When Nothing Was the Same came out in October, I wrote: “As always when discussing Drake, I feel like Jonathan Franzen muttering to himself, cursing the existence of Twitter at a party where everyone’s standing around looking at their own phones and laughing. Clearly I’m missing out.” No doubt I’ll feel this way the morning after the Polaris Prize, which I’m pretty sure Drake will take this year.

I don’t hate Drake because he’s Drake: what he was and what he is and who he hangs with matters not a whit when I listen to his music. As a Torontonian, I would love to love Drake, being the proud ambassador for my hometown that he is. I’ll grant him this: Nothing Was the Same is 10 times better than Take Care, mainly because Drake is rapping like he’s out to prove something, like a battle MC, like he wants to prove he’s more than a winning smile with a smug drawl and shitty rhyme schemes.

Even I, however, will vouch for “Started From the Bottom.” It’s genuinely catchy, driven by a bare-bones beat—far funkier than pretty much everything he’s ever done—a minor-key ostinato and Drizzy’s laconic flow. He keeps it simple, direct, and it works. He keeps it more than simple on the silky smooth “Hold On We’re Going Home,” with a melody consisting of little more than the same four sequential notes (the verse has three [C#, B, A]; the chorus adds one more [D]). I suppose one has to admire the craft; my very first piano exercise, at age five, was a similarly catchy ditty—it was called “C-D-E.” And what about the chorus of “you’re a good girl and you know it”—doesn’t that sound like something completely patronizing that Bieber would sing?

The album opens with the lyric, “Comin’ off the last record, I’m getting’ 20 million off the record. Never mind the piss-poor rhyme crime that repeats the word “record”: the full stanza in question is, “Comin’ off the last record, I’m getting’ 20 million off the record / just to off these records, nigga / that’s a record.” That’ll get him in the Guinness for laziness.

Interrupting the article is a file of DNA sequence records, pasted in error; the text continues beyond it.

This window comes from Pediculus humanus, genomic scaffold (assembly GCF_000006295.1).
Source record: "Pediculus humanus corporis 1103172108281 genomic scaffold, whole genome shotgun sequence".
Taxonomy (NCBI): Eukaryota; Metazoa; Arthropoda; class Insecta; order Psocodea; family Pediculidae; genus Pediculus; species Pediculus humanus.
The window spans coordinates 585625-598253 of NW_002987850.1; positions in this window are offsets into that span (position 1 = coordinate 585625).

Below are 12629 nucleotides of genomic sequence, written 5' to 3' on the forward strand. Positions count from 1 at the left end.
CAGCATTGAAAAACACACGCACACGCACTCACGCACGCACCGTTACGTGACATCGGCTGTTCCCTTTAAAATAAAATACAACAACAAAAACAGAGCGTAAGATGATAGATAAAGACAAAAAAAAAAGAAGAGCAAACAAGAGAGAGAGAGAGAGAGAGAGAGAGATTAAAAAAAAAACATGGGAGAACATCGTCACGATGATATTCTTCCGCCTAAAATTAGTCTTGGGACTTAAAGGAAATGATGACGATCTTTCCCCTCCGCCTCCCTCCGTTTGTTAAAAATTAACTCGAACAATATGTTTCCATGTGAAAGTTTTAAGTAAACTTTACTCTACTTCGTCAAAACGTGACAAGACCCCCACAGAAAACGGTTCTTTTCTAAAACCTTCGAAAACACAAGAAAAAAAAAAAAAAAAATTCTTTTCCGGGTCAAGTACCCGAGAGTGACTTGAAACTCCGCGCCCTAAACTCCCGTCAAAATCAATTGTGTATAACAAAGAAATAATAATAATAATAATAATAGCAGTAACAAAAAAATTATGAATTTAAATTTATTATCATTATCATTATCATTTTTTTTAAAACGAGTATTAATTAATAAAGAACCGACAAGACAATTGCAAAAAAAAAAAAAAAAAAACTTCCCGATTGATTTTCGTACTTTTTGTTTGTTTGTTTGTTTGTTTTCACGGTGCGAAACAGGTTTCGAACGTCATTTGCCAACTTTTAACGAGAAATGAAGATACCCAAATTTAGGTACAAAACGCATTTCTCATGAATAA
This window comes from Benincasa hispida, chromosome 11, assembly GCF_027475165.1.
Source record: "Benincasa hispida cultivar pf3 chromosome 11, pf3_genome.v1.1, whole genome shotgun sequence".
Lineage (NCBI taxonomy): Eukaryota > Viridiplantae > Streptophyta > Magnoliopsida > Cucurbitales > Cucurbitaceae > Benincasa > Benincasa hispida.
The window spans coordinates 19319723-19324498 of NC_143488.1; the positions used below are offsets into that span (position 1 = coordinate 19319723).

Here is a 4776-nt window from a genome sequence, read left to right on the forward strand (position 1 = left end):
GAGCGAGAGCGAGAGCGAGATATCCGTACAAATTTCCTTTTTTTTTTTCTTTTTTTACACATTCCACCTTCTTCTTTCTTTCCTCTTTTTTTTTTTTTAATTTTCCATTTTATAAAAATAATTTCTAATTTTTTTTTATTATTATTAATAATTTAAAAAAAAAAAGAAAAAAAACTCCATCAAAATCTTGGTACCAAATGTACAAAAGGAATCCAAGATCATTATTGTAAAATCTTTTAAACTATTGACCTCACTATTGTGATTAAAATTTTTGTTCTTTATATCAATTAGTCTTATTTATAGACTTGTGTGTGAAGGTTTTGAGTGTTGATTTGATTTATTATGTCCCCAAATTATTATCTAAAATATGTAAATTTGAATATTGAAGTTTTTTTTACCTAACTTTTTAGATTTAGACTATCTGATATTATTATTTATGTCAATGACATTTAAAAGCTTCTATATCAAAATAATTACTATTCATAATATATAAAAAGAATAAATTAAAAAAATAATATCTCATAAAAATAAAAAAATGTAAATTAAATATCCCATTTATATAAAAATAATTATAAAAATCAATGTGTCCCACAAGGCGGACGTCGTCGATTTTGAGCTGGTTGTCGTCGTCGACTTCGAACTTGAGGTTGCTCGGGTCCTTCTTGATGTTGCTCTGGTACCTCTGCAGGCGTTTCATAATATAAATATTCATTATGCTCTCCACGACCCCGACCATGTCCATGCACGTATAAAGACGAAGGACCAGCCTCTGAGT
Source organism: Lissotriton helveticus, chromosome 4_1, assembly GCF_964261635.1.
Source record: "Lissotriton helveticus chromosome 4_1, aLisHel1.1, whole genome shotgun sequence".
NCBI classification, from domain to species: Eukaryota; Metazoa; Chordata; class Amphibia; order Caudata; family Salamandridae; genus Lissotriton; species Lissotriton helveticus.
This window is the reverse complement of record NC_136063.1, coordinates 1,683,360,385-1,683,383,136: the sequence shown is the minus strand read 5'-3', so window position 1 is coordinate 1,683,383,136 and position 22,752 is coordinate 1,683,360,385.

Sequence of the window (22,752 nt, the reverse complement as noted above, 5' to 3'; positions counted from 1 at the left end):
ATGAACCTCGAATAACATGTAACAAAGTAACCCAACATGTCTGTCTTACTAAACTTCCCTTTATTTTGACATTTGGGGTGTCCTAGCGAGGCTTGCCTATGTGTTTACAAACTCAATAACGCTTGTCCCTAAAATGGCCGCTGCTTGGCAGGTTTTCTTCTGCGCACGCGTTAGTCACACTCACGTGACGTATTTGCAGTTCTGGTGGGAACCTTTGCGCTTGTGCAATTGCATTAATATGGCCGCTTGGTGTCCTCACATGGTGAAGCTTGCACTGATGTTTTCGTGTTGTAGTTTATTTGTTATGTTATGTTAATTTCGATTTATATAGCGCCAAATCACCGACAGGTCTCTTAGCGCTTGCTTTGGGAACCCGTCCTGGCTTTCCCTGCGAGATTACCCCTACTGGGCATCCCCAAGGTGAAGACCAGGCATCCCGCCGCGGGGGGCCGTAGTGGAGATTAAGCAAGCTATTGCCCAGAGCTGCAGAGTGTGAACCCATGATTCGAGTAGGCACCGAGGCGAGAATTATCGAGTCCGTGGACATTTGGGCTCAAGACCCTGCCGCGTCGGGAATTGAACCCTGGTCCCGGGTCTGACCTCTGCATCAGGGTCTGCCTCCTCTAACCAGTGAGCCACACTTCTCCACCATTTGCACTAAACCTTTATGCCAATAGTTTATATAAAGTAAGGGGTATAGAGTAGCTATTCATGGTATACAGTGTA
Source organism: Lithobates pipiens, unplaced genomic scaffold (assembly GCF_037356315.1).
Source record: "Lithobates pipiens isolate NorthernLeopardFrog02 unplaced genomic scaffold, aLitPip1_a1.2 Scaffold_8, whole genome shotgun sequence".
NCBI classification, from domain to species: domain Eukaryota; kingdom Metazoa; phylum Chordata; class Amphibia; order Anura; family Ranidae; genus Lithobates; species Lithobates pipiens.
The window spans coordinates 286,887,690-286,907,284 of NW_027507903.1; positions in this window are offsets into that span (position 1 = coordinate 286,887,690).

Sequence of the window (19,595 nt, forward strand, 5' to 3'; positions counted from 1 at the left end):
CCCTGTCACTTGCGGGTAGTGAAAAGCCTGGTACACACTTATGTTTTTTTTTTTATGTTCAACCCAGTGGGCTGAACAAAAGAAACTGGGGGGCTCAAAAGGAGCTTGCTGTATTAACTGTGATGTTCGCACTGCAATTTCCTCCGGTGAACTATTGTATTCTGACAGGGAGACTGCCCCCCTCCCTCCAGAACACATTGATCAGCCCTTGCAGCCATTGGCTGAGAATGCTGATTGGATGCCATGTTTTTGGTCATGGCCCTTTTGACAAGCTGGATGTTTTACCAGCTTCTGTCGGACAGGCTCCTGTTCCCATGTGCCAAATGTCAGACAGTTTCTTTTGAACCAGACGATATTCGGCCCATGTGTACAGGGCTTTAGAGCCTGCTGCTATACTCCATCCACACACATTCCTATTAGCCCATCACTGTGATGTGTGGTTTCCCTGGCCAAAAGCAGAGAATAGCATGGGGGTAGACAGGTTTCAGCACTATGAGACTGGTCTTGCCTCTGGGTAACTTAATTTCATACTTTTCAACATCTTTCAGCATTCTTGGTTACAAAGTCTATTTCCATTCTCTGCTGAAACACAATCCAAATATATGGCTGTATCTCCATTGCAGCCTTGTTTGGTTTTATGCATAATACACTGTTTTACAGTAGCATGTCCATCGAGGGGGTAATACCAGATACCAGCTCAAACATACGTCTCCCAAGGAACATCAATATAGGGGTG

The best rappers dazzle with wordplay and syntax and clever construction and make me think, “Wow, did he just say that?” Drake, on the other hand, routinely stops me and makes me think, “Why did he just say that?” (Favourite examples this time out: “She just want to run over my feelings like she’s drinking and driving in an 18-wheeler / and I’d allow her / talk about pussy power.” Or, “Rich enough that I don’t have to tell them I’m rich.” #notsohumblebrag.)

I’d rather give the Polaris to Basia Bulat or Tanya Tagaq, but Drake deserves to win the Polaris only so that we can finally shut up about who will or will never win the prize—which is almost 10 years old now. It will be the first hip-hop album to win and the first massively commercial smash hit to win, perhaps finally validating the prize to those who think it’s some kind of indie rock circle jerk. Maybe a metal band or a solo folk artist or an 80-year-old-man will win it next year, and in 2016 we can drop our tribal allegiances and just talk about the music—perhaps for the first time.

Check out the rest of the Polaris 2014 short list here. Watch this year’s Gala, hosted by Jay Baruchel, live here on AUX.TV on Monday, Sept. 22 at 7:00 p.m.

[magazine month=”September” year=”2014″]